USCCB News Release: Archbishop Cordileone Calls Minnesota’s Move to Redefine Marriage Shortly After Mother’s Day the “Height of Irony”
May. 15, 2013
USCCB News Release (May 15, 2013)
- Men and women bring different gifts to parenting
- Redefining marriage in law serves no one’s good
- Truth of marriage not going away
“It is the height of irony that the Minnesota legislature decided, and the governor signed into law, the redefinition of marriage just after we celebrated the unique gifts of mothers and women on Mother’s Day,” said Archbishop Salvatore Cordileone of San Francisco. Archbishop Cordileone chairs the U.S. Conference of Catholic Bishops’ Subcommittee for the Promotion and Defense of Marriage. He said further, “It is all the more so given the fact that in the last election Minnesotans were led to believe that there was no need to define marriage in the constitution, that nothing would change if the marriage amendment didn’t pass.”
“It also renders senseless the very idea of President Obama’s National Fatherhood Initiative, in that a bill now becomes law in Minnesota that effectively claims that a mother and a father together are superfluous and can be replaced by two men or two women,” he added.
Archbishop Cordileone noted that Minnesota is the third state in just over a week to redefine marriage in the law.
“There are many of us Americans, including many Minnesotans, who stand for the natural and true meaning of marriage. They know that men and women are important; their complementary difference matters, their union matters, and it matters to kids. Mothers and fathers are simply irreplaceable,” he said. “Instead of strengthening, the Minnesota legislature’s decision to redefine marriage weakens motherhood and fatherhood, and so strikes a blow to all children who deserve both a mother and father.”
“Some wish to believe that sexual relationships outside of the marital context of husband and wife are innocuous, choosing to ignore the fact that they are actually harmful to individuals and to society as a whole,” he added.
“We know that now is the time to redouble our prayers, efforts and witness. The truth of marriage is not going away,” Archbishop Cordileone said. “We know what it takes to work toward a culture of life even in the midst of laws that work against us. The same is true for rebuilding a culture of marriage. No matter what the horizon may bring, we will continue in charity and truth to stand for justice and for the most vulnerable among us.”
The Minnesota law highlights further implications of marriage redefinition in the law. For example, the law states that terms such as “husband,” “wife,” “mother,” and “father” that denote spousal and familial relationships in Minnesota law are to apply equally to persons in an opposite-sex or same-sex relationship. The law also states that “parentage presumptions based on civil marriage” will also apply, thus allowing for children to have two mothers or two fathers.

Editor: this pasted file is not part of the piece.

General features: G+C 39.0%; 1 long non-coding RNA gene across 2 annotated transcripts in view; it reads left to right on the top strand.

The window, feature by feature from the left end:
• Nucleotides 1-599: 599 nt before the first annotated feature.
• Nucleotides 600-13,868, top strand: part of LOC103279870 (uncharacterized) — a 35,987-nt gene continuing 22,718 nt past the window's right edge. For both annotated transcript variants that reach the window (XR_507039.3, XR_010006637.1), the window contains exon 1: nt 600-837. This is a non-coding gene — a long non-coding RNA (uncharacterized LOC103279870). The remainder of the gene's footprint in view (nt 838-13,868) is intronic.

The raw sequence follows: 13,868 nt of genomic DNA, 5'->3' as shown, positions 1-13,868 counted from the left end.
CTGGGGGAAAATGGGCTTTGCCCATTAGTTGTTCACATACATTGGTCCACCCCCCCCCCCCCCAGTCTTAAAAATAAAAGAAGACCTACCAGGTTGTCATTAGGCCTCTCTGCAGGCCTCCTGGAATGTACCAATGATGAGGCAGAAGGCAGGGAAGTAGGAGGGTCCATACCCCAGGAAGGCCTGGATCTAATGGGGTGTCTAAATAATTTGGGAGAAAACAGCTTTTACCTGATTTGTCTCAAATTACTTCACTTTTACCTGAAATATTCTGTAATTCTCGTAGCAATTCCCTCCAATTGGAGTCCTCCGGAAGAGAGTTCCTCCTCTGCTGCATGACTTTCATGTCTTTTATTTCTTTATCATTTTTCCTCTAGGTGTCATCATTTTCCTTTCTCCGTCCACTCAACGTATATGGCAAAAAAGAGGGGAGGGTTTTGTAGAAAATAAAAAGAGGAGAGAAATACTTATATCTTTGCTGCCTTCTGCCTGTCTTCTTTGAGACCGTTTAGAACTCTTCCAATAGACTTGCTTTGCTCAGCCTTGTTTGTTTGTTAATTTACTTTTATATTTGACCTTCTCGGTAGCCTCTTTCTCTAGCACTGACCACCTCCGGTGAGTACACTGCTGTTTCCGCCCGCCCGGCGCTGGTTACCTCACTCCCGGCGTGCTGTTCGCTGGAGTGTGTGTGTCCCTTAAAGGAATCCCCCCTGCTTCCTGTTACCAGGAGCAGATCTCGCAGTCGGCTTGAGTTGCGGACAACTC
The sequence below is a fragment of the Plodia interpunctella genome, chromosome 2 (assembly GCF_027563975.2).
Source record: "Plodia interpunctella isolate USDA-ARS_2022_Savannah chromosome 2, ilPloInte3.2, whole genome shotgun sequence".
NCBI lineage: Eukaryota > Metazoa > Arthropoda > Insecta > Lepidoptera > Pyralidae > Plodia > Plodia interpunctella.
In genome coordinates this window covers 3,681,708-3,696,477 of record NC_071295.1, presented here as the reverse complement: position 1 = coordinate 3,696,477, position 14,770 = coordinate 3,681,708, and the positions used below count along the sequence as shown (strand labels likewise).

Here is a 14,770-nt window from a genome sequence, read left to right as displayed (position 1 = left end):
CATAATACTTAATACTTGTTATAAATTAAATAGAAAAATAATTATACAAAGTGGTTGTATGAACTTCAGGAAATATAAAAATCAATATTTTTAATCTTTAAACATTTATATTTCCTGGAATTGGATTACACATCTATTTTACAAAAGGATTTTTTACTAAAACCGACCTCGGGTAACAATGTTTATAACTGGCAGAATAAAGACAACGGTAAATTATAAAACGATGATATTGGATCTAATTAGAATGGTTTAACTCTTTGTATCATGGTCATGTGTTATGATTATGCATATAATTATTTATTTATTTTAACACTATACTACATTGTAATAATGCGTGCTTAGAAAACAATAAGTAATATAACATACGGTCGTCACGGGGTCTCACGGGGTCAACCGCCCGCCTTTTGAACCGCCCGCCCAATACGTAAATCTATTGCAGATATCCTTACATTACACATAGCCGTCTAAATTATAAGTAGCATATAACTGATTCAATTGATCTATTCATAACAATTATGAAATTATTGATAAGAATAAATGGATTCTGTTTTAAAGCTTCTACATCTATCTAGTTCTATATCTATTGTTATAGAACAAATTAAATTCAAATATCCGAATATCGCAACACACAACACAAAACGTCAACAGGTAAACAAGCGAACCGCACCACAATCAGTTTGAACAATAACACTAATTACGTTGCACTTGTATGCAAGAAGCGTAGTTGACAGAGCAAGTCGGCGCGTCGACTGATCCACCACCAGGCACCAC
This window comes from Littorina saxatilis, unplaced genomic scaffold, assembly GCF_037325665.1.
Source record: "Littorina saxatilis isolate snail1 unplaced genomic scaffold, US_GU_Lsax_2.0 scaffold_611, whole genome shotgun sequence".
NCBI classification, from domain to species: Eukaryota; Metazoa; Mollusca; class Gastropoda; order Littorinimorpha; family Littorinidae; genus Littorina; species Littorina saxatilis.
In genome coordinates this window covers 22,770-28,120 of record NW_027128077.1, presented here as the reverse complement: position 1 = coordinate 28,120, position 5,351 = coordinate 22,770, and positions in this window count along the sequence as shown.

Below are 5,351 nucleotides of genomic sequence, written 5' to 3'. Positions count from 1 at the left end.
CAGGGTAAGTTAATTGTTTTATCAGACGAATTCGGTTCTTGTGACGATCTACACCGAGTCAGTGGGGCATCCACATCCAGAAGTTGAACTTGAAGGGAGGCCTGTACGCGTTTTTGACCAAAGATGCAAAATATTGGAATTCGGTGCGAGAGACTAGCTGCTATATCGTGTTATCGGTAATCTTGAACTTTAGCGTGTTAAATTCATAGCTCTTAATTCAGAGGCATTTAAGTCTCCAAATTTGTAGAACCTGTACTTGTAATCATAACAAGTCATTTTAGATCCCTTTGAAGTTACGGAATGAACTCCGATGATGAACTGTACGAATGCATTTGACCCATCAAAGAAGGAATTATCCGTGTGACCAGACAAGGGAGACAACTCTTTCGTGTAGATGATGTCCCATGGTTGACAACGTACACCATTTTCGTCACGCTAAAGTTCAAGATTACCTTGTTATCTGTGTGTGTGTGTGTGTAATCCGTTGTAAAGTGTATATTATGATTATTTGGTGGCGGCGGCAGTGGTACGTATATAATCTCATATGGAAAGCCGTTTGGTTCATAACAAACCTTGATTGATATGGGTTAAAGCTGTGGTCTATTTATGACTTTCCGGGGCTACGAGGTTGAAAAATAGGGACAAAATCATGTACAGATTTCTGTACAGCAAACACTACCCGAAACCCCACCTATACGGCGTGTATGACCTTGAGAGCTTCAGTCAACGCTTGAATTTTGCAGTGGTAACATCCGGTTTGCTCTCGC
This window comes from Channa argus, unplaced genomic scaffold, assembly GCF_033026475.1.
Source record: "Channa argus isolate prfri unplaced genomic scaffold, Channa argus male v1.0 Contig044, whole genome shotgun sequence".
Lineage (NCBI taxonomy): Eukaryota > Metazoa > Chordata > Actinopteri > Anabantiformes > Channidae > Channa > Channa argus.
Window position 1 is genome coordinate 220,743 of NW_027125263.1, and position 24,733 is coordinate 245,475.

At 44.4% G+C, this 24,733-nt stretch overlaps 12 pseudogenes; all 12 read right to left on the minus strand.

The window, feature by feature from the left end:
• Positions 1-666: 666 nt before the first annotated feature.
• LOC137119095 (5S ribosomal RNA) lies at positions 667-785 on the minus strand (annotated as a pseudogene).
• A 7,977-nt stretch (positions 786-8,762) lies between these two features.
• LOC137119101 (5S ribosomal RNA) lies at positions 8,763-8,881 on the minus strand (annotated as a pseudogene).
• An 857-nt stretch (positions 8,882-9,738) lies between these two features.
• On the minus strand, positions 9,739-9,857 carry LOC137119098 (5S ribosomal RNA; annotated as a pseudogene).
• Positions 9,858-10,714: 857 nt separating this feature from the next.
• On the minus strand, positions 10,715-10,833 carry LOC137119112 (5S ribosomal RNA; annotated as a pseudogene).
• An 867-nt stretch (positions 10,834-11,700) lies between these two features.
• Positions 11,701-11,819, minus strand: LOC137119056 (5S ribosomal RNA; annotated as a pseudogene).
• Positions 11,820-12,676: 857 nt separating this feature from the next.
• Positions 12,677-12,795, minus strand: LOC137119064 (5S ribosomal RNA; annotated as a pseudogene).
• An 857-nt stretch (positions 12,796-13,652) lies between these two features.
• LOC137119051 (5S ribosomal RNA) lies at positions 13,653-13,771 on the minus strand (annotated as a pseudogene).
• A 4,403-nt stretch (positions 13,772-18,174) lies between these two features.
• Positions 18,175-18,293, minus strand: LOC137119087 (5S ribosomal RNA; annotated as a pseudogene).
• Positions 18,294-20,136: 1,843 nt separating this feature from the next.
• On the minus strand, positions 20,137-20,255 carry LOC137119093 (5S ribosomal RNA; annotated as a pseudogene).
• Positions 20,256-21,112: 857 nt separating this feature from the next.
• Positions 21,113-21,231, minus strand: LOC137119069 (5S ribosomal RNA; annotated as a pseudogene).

From the Minnesota Catholic Conference:
- Statement on Senate Vote to Redefine Marriage in Minnesota (May 13, 2013)
- Statement on House Vote to Redefine Marriage in Minnesota (May 9, 2013)
An open letter from Minnesota faith leaders to the Minnesota legislature, urging lawmakers not to redefine marriage (April 18, 2013)
Read other recent USCCB news releases:
- “Archbishop Cordileone Decries Serious Injustice in Delaware” (May 8, 2013)
- “Archbishop Cordileone Decries Marriage Redefinition in Rhode Island” (May 3, 2013)
Archbishop Lucas (Omaha): “The truth of the nature of marriage is a beautiful sign of God’s creative love”
May. 11, 2013
In his latest column (The Shepherd’s Voice: May 9), Archbishop George J. Lucas of Omaha, Nebraska, wrote about marriage.
He spoke of marriage as “a holy vocation,” and said that “it is essential that the community of believers help our young people understand the vocation of marriage and support them in a generous and faithful response.”
He also noted that the Church is doing this work of promoting marriage “in an increasingly confusing cultural context.” Citing the current Supreme Court cases about marriage (the Defense of Marriage Act and Proposition 8) and legislative attempts to redefine marriage, Archbishop Lucas writes, “There is a great deal of pressure being exerted on judges and legislators to redefine marriage under civil law,” and that “Catholics and others who recognize and support the age-old understanding of marriage are often being depicted as unjust and intolerant.”
Because the language of “rights” and “discrimination” can seem so convincing, even to Catholics, says the Archbishop, “it is important for Catholics to be able to think clearly and speak clearly about marriage…we have no reason to be defensive or feel awkward. The truth of the nature of marriage is a beautiful sign of God’s creative love, and this truth is an important gift we can share in this confusing time.” (emphasis added)
Noting that he will return to the topic of marriage in coming weeks. the Archbishop referred readers wanting to learn more about marriage to the Catechism of the Catholic Church (nos. 1601 and following), to chapter 21 of the U.S. Catholic Catechism for Adults, and to the Marriage: Unique for a Reason website, particularly the FAQs.
The Archbishop writes, “When we read this teaching through the eyes of faith and take time to reflect on it in prayer, we begin to recognize the plan of God that transcends merely cultural arguments. We have always believed the origin of marriage is in God. It is not for civil society or even the church to try to define it as something that it cannot be.”
In conclusion, Archbishop Lucas encouraged his readers to pray the Defense of Marriage Prayer found on this website.